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Vitamin B1 May Help Fight Alzheimer’s Disease

Update Date: Feb 03, 2017 07:30 AM EST

Insufficient supply of thiamine, or popularly known as vitamin B1, can lead to forgetfulness. Long-term thiamine deficiency, on the other hand, may lead to more serious consequences like Alzheimer's disease.

In an article from Independent UK, Alzheimer's patients were discovered to have extremely low thiamine levels. However, tests are being conducted to identify if taking thiamine derivatives can help in reducing the occurrence of the disease. Evidence of an abundant supply of thiamine in the brain has been proven to keep the brain healthy.

Thiamine is a naturally occurring vitamin that is available in whole grains, peas, beans, trout, and pork. In the UK, the government is considering a future with decreased Alzheimer's recurrences due to a population that is surveyed to be taking thiamine sufficiently.

However, this research sample does not include people with the vulnerability to thiamine deficiencies. These include gluten-intolerant people, the elderly and Paleo diet enthusiasts.

Meanwhile, in other reports, associated memory loss can be pathologically altered by introducing a molecular mechanism that will trigger associative memory encoded in the brain's hippocampus. Doing so allows that memory to be processed and stored, Science Daily reveals.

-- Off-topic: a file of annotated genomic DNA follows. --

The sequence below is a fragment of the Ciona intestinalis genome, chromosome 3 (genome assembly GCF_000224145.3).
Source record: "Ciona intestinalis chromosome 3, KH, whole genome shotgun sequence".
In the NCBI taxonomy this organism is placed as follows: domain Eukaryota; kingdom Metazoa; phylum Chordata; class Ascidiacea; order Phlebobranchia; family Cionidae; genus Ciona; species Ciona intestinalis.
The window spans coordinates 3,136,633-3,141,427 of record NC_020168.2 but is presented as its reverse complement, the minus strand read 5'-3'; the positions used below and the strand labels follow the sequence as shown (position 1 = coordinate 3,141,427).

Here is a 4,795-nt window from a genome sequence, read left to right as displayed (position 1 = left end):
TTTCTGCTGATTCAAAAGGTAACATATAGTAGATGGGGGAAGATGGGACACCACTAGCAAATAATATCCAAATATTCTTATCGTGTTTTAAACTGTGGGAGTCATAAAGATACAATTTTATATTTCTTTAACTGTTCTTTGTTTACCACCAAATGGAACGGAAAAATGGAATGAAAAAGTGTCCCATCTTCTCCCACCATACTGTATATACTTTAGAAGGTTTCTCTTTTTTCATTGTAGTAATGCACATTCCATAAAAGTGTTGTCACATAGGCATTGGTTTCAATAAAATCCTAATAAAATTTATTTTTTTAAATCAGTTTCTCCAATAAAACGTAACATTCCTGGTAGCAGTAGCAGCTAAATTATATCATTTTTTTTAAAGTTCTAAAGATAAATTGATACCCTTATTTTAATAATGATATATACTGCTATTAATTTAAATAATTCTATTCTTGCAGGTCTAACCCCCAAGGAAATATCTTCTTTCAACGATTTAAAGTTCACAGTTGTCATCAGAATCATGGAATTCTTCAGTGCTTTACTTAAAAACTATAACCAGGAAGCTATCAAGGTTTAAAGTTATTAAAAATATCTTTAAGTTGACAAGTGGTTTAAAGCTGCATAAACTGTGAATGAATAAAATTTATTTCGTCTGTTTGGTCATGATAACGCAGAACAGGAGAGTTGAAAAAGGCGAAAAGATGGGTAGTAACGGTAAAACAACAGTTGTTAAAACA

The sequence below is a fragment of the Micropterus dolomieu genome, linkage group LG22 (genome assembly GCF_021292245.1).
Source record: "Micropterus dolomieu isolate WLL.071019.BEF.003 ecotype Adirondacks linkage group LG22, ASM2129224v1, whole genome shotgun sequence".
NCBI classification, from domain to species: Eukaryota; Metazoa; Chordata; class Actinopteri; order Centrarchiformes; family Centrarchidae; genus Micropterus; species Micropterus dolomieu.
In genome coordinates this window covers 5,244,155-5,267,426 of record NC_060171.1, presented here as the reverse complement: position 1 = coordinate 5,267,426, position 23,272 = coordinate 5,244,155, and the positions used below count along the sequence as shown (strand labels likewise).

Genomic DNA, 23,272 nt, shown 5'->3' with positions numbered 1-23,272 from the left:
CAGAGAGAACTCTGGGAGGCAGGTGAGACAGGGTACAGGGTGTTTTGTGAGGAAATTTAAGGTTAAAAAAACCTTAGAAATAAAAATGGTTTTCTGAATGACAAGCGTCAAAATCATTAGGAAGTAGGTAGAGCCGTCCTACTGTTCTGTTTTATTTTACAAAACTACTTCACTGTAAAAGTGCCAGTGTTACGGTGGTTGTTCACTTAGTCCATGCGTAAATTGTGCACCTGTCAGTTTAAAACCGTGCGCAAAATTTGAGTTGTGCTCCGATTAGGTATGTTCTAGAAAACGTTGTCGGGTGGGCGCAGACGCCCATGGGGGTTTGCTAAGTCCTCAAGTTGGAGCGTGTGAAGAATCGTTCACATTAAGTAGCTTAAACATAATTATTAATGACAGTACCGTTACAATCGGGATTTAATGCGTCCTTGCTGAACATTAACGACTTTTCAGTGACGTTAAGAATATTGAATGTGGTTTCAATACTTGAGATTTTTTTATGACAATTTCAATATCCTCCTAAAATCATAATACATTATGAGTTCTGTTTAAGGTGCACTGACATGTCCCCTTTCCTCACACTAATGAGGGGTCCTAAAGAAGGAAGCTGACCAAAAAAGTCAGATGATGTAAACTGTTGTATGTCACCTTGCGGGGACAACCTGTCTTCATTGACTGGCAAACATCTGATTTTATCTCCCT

A protein called CRTC1, when disrupted, can lead to Alzheimer's. Restoring this protein using gene therapy introduces copies of the CRTC1 in a group of neurons at the hippocampus region of a mouse test subject. The mouse who underwent the experiment remembered negative experiences they had in the past after suffering from memory deficits prior to the experiment.

Results of this study indicate that memory loss can be reversed through the activation of specific neurons of the hippocampus most especially during the early stages of the degeneration of the neurons in the brain. The results also promise and exciting potential in treating and addressing memory disorders. The molecular mechanism could also be further exploited to target other memory loss diseases such as dementia.

A sufficient intake of thiamine in the brain does not guarantee a future free from Alzheimer's disease. However, with several studies providing insights on how a thiamine healthy brain decreases the risk of neurodegeneration, including a healthy intake of thiamine into one's diet is a safe precaution against the disease.

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